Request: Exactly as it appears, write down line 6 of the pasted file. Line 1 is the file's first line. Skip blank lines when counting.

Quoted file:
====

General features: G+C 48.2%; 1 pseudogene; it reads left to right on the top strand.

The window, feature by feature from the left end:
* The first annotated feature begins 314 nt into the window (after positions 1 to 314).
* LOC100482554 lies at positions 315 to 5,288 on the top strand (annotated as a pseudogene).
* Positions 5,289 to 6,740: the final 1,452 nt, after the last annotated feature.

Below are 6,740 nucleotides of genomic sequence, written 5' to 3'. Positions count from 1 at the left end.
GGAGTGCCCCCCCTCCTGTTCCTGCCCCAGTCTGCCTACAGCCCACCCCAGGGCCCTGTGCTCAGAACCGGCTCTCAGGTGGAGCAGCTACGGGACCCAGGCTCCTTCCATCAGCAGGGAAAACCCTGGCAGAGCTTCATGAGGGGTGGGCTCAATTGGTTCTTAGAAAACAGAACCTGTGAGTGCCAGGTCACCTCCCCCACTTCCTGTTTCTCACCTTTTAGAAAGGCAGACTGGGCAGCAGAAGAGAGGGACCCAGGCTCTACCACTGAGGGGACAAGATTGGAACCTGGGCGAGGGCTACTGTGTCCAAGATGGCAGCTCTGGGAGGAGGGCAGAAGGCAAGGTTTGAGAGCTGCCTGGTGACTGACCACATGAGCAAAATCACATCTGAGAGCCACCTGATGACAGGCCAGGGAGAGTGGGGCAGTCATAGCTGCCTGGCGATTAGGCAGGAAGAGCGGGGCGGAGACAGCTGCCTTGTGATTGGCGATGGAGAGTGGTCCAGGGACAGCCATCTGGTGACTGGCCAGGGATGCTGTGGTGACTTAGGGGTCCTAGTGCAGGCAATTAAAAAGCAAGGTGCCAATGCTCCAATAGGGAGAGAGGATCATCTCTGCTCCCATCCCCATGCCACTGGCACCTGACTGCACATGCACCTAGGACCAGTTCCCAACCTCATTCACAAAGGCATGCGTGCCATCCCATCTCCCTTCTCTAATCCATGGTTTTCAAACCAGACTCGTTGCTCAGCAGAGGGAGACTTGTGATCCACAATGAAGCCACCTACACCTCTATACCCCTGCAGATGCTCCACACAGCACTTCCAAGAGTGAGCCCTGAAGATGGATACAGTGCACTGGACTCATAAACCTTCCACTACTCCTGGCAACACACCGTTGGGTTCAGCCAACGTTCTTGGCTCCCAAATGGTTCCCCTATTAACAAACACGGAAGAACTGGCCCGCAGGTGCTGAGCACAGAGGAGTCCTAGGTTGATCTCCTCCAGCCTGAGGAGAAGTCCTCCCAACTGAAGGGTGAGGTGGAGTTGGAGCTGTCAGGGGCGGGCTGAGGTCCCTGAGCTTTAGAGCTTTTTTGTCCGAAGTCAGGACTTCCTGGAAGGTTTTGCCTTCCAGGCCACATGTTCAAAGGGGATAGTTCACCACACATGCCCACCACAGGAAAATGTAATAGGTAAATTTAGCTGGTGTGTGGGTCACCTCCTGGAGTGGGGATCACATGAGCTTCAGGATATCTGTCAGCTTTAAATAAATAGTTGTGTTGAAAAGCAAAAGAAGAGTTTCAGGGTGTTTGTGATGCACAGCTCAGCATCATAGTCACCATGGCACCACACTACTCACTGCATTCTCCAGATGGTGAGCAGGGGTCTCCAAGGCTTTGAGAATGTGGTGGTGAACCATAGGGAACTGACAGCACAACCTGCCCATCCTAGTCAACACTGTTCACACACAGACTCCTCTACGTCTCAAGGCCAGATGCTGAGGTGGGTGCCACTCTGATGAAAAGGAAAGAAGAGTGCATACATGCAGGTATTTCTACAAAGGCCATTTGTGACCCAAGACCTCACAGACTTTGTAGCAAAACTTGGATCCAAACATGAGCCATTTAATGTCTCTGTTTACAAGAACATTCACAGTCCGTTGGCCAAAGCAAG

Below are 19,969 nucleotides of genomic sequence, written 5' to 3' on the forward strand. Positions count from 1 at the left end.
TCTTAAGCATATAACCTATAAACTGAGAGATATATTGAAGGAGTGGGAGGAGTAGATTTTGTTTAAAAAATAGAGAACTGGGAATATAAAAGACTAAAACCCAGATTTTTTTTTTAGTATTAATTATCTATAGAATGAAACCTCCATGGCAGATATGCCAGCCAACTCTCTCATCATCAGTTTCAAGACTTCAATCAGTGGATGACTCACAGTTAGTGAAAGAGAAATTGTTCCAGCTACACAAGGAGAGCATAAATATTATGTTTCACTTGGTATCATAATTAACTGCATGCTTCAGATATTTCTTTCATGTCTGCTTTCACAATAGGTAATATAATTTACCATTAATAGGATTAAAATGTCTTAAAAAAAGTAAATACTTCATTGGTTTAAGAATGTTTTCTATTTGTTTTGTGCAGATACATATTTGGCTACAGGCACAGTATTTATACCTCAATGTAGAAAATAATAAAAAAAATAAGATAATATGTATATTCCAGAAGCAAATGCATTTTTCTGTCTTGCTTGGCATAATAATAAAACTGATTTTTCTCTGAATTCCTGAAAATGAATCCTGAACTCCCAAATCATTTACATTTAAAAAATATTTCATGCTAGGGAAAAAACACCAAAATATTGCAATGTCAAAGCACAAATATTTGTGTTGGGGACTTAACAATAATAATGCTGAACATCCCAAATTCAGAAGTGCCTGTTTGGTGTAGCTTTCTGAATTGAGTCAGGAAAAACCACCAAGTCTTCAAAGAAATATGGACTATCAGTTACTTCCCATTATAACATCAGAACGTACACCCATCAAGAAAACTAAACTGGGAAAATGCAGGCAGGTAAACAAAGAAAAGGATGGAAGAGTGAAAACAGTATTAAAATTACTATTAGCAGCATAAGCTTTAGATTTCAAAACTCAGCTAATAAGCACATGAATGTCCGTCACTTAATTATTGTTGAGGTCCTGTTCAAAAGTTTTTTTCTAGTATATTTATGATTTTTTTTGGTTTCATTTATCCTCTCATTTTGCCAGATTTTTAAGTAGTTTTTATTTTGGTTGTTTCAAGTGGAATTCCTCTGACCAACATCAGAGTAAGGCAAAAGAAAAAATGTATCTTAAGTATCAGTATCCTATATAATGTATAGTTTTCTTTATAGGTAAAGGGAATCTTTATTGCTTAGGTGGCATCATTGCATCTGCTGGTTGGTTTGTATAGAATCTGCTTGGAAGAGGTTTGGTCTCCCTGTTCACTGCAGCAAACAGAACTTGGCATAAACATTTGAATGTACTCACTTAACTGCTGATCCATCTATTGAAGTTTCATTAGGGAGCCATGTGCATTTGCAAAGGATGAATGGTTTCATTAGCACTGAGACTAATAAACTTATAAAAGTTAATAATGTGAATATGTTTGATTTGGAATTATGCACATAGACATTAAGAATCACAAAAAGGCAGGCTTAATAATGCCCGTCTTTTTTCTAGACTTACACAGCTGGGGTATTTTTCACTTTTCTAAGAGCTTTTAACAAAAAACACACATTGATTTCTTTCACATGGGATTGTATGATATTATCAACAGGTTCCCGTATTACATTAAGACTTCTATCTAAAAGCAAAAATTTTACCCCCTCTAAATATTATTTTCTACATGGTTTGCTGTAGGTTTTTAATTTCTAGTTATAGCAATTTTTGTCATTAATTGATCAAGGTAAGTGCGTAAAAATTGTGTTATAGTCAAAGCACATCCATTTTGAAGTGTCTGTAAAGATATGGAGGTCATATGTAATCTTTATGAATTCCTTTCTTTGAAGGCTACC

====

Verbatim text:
Below are 6,740 nucleotides of genomic sequence, written 5' to 3'. Positions count from 1 at the left end.